- PrizePicks is a popular domestic daily fantasy sports operator.
- The company received $850,000 in bridge funding, a form of short-term private investment aid, in response to the COVID-19 pandemic.
- The investors for this bridge funding believe in the long-term potential of PrizePicks as a major business.
- Sports betting companies have proven to be safe investments, but their success still relies on the ability of major sports leagues to safely stage games, which is becoming questionable.
Editors’ Note: [Correction: A previous version of this story inaccurately stated that the bridge funding was a response to financial difficulties caused by the COVID-19 pandemic. While the funding was “done in response to the current pandemic” the purpose of the bridge funding, per PrizePicks, was to “strengthen the company’s position, run R&D on new markets, and capitalize on emerging opportunities.” The implication of financial difficulties was a mistake on my part as the author.]
ATLANTA – Atlanta-based daily fantasy sports operator PrizePicks has received $850,000 in bridge funding from a group of investors led by Parlay Capital Holdings in response to the pandemic.
Bridge funding is a form of temporary funding to cover short-term operating costs and expenditures when a company experiences an unexpected downturn and does not have the needed cash reserves to cover short-term losses.
Other notable investors involved in the bridge funding include AMJ ventures, an investment fund focused on emerging businesses and industries, as well as Phil Hellmuth, a 15-time World Series of Poker champion.
Adam Wexler, PrizePicks’ CEO, assuaged concerns that the bridge funding was a sign of imminent catastrophe for the company:
“While this bridge raise was done in response to the current pandemic, it allowed us to check some boxes regarding a well-rounded cap table. Securing investors like the world’s most accomplished poker player proves we’re onto something big.”
PrizePicks is set to go through priced round funding, a form of valuation for stock trading, before the 2020 NFL season. This bridge funding should act as a good preliminary opportunity for PrizePicks to work with potential future investors.
Gaming Stocks And COVID-19
Despite the widespread economic downturn, the coronavirus pandemic has proven sports gambling stocks to be a safe and resilient investment. Most publicly traded sportsbooks have rebounded in impressive fashion after a huge crash in mid-March.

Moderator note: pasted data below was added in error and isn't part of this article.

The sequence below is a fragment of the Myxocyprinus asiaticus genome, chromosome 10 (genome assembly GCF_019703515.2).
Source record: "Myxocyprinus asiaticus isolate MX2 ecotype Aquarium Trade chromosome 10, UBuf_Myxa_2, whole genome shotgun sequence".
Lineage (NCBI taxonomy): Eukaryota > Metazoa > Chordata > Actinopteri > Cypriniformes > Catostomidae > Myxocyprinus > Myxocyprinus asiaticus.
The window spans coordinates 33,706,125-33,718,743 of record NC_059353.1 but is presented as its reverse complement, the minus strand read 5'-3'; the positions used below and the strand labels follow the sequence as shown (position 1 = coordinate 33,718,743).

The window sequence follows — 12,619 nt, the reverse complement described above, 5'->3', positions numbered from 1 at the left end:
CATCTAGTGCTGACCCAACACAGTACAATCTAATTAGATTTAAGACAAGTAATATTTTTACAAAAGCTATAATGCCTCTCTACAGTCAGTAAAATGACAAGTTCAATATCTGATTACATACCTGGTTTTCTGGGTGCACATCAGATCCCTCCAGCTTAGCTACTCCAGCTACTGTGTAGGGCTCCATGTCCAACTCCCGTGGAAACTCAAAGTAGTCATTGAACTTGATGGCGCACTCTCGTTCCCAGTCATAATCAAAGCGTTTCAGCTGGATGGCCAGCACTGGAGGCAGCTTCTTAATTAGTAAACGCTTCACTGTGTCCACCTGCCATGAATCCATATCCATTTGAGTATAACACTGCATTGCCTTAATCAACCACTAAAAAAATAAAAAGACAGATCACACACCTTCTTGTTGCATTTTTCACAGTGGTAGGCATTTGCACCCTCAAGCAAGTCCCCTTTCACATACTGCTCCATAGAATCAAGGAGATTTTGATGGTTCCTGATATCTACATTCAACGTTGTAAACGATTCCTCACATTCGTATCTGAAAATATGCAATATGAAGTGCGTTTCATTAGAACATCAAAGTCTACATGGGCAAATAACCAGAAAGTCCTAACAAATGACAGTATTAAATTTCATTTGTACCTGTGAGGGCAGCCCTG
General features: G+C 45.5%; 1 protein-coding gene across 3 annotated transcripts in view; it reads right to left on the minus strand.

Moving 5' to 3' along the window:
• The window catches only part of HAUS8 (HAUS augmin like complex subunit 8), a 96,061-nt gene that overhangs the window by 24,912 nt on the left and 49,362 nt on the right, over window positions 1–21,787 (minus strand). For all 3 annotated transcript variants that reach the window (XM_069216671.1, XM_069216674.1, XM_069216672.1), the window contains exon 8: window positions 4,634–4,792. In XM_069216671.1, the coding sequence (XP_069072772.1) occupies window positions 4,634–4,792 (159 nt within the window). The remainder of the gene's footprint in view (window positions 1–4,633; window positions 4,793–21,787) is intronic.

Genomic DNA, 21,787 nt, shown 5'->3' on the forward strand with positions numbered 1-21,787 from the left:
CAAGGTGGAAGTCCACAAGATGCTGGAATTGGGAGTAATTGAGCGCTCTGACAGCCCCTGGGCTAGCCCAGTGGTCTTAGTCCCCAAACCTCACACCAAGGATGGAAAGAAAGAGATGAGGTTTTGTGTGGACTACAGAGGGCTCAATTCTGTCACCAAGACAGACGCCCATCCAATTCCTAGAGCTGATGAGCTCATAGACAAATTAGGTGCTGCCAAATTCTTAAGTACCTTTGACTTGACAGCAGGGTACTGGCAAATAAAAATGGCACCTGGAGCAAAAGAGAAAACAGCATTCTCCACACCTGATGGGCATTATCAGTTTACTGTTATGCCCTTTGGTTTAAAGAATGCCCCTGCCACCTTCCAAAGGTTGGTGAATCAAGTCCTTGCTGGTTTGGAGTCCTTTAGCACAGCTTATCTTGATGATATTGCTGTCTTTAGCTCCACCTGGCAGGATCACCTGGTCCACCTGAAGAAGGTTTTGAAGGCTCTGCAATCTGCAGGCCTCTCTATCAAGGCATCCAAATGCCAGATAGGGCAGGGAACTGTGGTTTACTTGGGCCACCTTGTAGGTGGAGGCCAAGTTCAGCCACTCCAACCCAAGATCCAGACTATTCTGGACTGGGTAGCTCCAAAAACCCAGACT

Companies focused primarily on online gambling, in particular, seem poised for sustainable success, while brick-and-mortar sportsbooks could be susceptible to long-term restrictions on inessential brick-and-mortar businesses.
Assuming that the return of sports goes according to plan, companies like PrizePicks should be some of the few businesses primed to see continued and even increased growth during the COVID-19 crisis.
How COVID-19 Can Jeopardize Sports Betting Stocks
Obviously, the short-term future success of sports betting businesses depends on one thing above all else: sports to bet on.
PrizePicks has done a good job adapting its daily fantasy products to more niche betting options like The Basketball Tournament, esports, and the international sports leagues, but the vast majority of sports betting revenues are generated by traditional major North American sports leagues.
The NBA, NHL, MLS, and MLB are all set to return in quick succession in July and August, but surging infection rates throughout the country could endanger that return.
Additionally, Major League Soccer, which is the first major league scheduled to return, has been plagued by setback after setback and its return is in danger of failing even as the first games are set to kick off on Wednesday.
With a dual background in English and sports performance and business analytics, Carter aims to write stories that both engage and inform the reader. He prides himself on his ability to interweave empirical data and traditional narrative storytelling. When he isn’t keeping readers up to date on the latest sports betting legal news, he’s banging his head against a wall regretting his decision to be a Tampa Bay Buccaneers fan.